Outlook for 2024: Public Sector Health Care Policy, Politics, & Predictions
Congressional Update Webinar – Wednesday, January 10, 2024 at 3:00 PM EST
As 2024 begins, a number of important legislative and regulatory issues will be front in center in Washington as policymakers return for the second session of the 118th Congress. From PBM reforms to pharmaceutical cost containment and potential Medicare Advantage changes, 2024 will present a number of policy opportunities and potential challenges for public sector purchasers.
Please join the Roundtable policy team on Wednesday as they look ahead to 2024 and provide analysis and predictions for the key federal health care policy issues impacting public sector purchasers and the workers they represent.
Roundtable Joins Comment Letter Regarding Surprise Billing
The Public Sector HealthCare Roundtable recently signed on to a non-branded comment letter from organizations representing unions and employers to the tri-departments, Health and Human Services, Labor, and the Treasury, in response to the surprise billing IDR operations proposed rule. While commending the Departments for their efforts, the letter urges improvements to the IDR process, emphasizing the need for open negotiation, better information sharing, eligibility reviews, and reforms in batching claims. The letter also emphasizes the importance of minimizing IDR usage, limiting costs, and encouraging healthcare providers to join group health plan networks, ultimately aiming to achieve the goals of the No Surprises Act in protecting consumers and lowering healthcare costs. Comments for the proposed rule closed on January 2, 2024. Read the full letter here.
Recent Brief Compares How First Ten Drugs up for Medicare Negotiations Compare Internationally
In a recent brief released by the Commonwealth Fund, the first ten drugs that are eligible to be negotiated by Medicare had their prices compared to the cost of the drug in other developed nations. The findings were prefaced by explaining that Americans pay more for brand-name medications than people do in other developed countries. With the implementation of the Inflation Reduction Act (IRA) in 2022, the Centers for Medicare and Medicaid Services (CMS) was empowered to negotiate drug prices on behalf of Medicare for a small group of medications. The first ten drugs, which are used to treat conditions like blood disorders, diabetes, and autoimmune disorders, were selected as they account for substantial portion of Medicare Part D spending, and they met the criteria set by the IRA. Key takeaways from the findings include that list retail prices for the 10 selected drugs are on average three times higher in the United States than in other high-income countries. Additionally, prices after discounts in the U.S. are higher than almost all prices before discounts in relative countries – indicating significant room for reductions in negotiations.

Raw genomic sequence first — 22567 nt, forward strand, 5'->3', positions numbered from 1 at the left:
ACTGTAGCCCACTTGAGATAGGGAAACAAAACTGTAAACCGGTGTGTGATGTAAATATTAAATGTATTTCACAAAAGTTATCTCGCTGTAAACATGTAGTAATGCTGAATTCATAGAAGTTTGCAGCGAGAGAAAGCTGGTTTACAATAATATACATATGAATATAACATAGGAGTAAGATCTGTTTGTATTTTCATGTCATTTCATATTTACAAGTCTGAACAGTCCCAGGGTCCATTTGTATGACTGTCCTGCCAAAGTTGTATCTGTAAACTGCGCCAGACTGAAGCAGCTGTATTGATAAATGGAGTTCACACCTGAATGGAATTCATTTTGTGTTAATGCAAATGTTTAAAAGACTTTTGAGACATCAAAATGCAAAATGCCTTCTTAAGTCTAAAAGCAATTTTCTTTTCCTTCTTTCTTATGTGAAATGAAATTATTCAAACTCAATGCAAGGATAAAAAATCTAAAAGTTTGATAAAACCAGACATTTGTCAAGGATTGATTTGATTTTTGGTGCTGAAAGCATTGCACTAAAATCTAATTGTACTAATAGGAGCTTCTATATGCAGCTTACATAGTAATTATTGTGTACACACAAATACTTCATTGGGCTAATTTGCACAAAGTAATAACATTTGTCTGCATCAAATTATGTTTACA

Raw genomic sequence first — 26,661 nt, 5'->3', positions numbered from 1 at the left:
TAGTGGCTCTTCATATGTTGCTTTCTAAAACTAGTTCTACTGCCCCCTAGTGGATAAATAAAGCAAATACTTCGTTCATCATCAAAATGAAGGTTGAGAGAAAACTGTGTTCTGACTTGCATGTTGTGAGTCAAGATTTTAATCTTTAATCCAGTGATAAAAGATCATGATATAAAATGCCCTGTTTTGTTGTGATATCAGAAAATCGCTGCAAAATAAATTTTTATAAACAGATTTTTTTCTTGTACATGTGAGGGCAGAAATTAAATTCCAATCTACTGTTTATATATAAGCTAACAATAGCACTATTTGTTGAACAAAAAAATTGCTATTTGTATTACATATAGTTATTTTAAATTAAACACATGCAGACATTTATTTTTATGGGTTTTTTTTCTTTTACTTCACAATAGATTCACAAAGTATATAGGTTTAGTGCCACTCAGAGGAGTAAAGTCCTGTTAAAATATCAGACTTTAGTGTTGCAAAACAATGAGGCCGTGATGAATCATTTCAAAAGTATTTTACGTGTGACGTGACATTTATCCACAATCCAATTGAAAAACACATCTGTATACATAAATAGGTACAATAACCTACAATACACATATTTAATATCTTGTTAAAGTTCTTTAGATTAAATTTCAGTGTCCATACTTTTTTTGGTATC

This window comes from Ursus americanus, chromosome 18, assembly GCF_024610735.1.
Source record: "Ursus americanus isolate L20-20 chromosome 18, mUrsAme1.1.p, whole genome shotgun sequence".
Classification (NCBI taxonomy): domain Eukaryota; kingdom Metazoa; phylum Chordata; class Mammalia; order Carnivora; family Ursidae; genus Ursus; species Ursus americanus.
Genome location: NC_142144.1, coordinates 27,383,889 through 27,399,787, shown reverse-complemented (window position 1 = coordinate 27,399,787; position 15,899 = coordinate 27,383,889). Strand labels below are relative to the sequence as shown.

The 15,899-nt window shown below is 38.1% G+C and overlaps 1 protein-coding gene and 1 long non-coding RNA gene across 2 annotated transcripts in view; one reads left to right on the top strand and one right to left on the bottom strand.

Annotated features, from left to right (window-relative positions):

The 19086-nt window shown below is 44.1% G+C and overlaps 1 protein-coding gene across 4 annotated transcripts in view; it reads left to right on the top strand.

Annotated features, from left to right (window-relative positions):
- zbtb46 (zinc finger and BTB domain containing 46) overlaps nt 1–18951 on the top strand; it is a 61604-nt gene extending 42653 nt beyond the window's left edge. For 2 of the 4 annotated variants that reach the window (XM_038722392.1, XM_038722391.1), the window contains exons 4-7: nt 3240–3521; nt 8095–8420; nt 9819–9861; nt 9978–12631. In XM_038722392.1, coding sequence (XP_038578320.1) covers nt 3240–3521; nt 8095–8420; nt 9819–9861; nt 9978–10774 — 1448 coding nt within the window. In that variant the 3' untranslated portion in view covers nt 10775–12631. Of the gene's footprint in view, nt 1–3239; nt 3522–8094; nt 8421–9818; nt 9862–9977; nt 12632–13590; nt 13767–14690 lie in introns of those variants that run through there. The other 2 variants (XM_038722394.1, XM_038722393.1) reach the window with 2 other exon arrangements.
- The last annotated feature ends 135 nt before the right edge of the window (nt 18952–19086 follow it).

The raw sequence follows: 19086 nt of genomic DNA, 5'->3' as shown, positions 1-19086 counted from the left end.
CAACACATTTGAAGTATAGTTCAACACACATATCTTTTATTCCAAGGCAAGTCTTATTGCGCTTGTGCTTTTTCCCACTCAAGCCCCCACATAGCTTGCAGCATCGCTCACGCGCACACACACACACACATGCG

The U.S. Department of Health and Human Services (HHS) and the General Services Administration (GSA) jointly announced new guidance that encourages all federal facilities to have overdose reversal medications included in their safety stations on site. In particular, the Administration is increasing access to the overdose reversal medication called naloxone in a continued attempt to curb the drug overdose crisis. The guidelines also introduce the concept of a “safety station” that would expand the automated external defibrillators (AED) program to allow for anyone within a federal facility to promptly respond to an emergency situation as the station is recommended to include a bystander-empowered opioid reversal agent. The actions taken by President Biden work in tandem to support his National Drug Control Strategy and President Biden’s Unity Agenda. President Biden has committed one of his four pillars of his Unity Agenda to beating the overdose epidemic and has already taken steps toward this goal through HHS and the U.S. Department of Housing and Urban Development when the agencies called on public health departments to partner with housing providers and community development organizations.
The Fifth Circuit court upheld a lower court ruling that the U.S. Department of Health and Human Services (HHS) over-exercised its authority in clarifying that the Emergency Medical Treatment and Labor Act (EMTALA) must include abortion care if the providers deem the operation medically necessary to stabilize a patient in an emergency. Following the landmark case of Dobbs v. Jackson Women’s Health Organization, HHS released guidance that clarified that abortion services are included in the standards of care that hospitals are required to provide under EMTALA – adding that those that refuse to comply risk their contract with Medicare. After HHS released their guidance, the District Court for the Northern District of Texas ruled in August 2022 that their guidance violated the states’ 10th Amendment rights and the Administrative Procedure Act. Judge Engelhardt, who authored the Fifth Circuit court’s opinion, held that the HHS’s guidance does violate the Administrative Procedure Act – pointing to a 2022 ruling that set the precedent that said that EMTALA was not intended to establish guidelines for patient care. Engelhardt said that the guidance has legal consequence and is therefore in violation of the 2022 ruling.